Bitterleaf Teas Year of the Monkey 2016 Spring Yiwu Raw Puer

Country of Origin: China
Leaf Appearance: varied greens and browns, somewhat tightly compressed
Ingredients: puerh tea
Steep time: 5 seconds (increasing by 5 seconds with each infusion)
Water Temperature: 200 degrees
Preparation Method: porcelain gaiwan
Liquor: gold

When Bitterleaf Teas first burst onto the scene, I definitely remember them turning heads with the unusual artwork on the wrapper for this tea. A monkey smoking a cigarette is a unique way of celebrating the Year of the Monkey but then, I think anything featuring the art of Kelly Puissegur would be.

As per usual, they had me at Yiwu. My generously sized sample had been broken off  from the cake but was still fairly well held together. I wouldn't call it an iron cake the compression was solid. Although my chunks didn't contain it, can I just say how much I love that they use an actual leaf as a nei fei? It's the little things that make a tea nerd happy.

My usual puerh brewing method is a bit of a "go hard or go home" style but I took their advice for the first go around. After a five-second rinse . The initial sips were gentle but no means lacking in strength. Yiwu is known for it's sweeter teas and this one is a great example of that. A honey-like aftertaste lingered long after each sip. There was also a nice minerality that reminded me a bit of white wine. After the first four infusions or so the sweetness started the fade, giving way to a bolder and more vegetal profile.

Overall I'd say that this is a very user-friendly tea. Those who want a puerh powered punch in the face can achieve that with tea but it can also be wonderfully delicate and light. Just dial up or down your leaf volume and brewing time appropriately. At less than $40 for a 357g cake, this tea ranks as pretty darned affordable in my book, especially for the quality. I finished up the last of this sample while suffering through the beginnings of a cold. It did wonders for my sore throat!

Year of the Monkey 2016 Spring Yiwu Raw Puer sample provided for review by Bitterleaf Teas.



Monday, October 24, 2016

How to Learn More about Tea


One of the things I get written to about the most is the question of how to learn more about tea. When you're first starting out the world of tea can be wonderfully overwhelming. There is so much information out there, some of it conflicting, that it's hard to separate fact from fiction. Here are some tips that I've learned along the way.

Read Everything You Can


Read anything and everything about tea that you can get your hands on. Particularly for those in the western hemisphere, books are one of the few easily accessible resources. These are some of the ones that I recommend the most often:

The Book of Tea by Kakuzo Okakura
The Classic of Tea by Lu Yu
Tea: History, Terroirs, Varieties by Kevin Gascoyne, Francois Marchand, and Jasmin Desharnais
Puer Tea: Ancient Caravans and Urban Chic by Jinghong Zhang
Modern Tea by Lisa Boalt Richardson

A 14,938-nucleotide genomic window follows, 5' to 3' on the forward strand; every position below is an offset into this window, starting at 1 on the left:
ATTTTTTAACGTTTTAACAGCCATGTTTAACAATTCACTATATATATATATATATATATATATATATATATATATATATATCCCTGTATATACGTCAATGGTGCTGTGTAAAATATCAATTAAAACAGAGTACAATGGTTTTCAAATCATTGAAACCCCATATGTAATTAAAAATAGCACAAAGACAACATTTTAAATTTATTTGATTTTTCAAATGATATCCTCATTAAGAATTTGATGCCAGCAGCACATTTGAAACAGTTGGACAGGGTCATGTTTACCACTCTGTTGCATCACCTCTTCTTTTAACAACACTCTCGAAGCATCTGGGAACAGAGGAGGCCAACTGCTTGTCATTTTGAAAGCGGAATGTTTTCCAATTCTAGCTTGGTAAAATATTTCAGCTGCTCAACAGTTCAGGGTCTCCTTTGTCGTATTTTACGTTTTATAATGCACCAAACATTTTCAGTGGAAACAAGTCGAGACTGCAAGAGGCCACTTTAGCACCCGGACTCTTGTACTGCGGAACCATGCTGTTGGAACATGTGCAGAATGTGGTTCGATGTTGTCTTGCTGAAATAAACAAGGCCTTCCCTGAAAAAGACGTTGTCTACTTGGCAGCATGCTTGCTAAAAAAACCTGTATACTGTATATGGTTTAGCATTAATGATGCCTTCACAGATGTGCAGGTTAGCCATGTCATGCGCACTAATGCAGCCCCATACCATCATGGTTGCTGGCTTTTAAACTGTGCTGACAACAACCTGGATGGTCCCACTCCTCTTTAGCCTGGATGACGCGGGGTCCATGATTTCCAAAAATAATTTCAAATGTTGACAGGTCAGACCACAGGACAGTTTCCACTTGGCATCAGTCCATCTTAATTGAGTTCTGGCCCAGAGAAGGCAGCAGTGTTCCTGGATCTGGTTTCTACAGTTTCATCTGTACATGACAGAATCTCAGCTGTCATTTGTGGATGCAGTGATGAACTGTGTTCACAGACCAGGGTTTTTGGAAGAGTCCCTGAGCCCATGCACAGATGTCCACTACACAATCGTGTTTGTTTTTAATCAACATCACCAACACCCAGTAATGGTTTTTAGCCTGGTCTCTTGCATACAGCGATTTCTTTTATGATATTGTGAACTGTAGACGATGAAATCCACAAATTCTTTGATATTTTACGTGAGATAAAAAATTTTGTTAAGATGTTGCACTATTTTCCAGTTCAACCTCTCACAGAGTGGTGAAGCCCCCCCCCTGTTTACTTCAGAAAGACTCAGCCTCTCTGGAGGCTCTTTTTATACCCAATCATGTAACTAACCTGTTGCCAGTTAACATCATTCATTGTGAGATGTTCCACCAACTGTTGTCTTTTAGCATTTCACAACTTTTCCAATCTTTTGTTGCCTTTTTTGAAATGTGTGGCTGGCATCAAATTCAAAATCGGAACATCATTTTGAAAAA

Free Kindle Books for Tea Lovers
The Tea Book by Linda Gaylard
The Art and Craft of Tea by Joseph Wesley Uhl

Drink Everything You Can


Nothing teaches you about tea more than drinking it! The first piece of advice I give anybody looking to get into tea is to drink everything that they can. Whether it's a super high-quality 1st flush Darjeeling or terrible puerh from your local Asian market, every tea has a lesson to teach. Knowing what bad tea tastes like helps you understand what it is that makes the good ones so good. It can also be helpful to do comparison tastings focusing on specific types or regions. As a lifelong picky eater, this was something I struggled with at first. Don't let preconceptions keep you from trying something new! Tea isn't nearly as scary as you might think. :)


Connect and Share with Others


One of the best ways to learn about any subject is to connect with others who are just passionate as you are. For tea drinkers, this can be a bit difficult as we're sometimes a bit geographically isolated. Lucky for us there is the interwebs! Social media can be a great place to find people who are talking about tea. Comparing notes and sharing information is one of the most effective ways of progressing on your journey. Instagram is one of my favorite places for this because it is so visual. You don't even have to speak the same language to connect with other tea lovers!

Know that You Can't Know Everything, and That's OK


I've been pursuing tea as a passion for nearly a decade. That might seem like a long time but there is not a day that goes by without learning something new. Anyone who tells you that they've learned everything they need to know about tea is someone that you should immediately stop listening to. Getting into tea is a bit like the rabbit hole in Alice in Wonderland. It just keeps getting deeper and deeper. In many ways, I think that's why I haven't lost interest over the years. Drinking tea is not a competitive sport. Explore what interests you and never stop learning!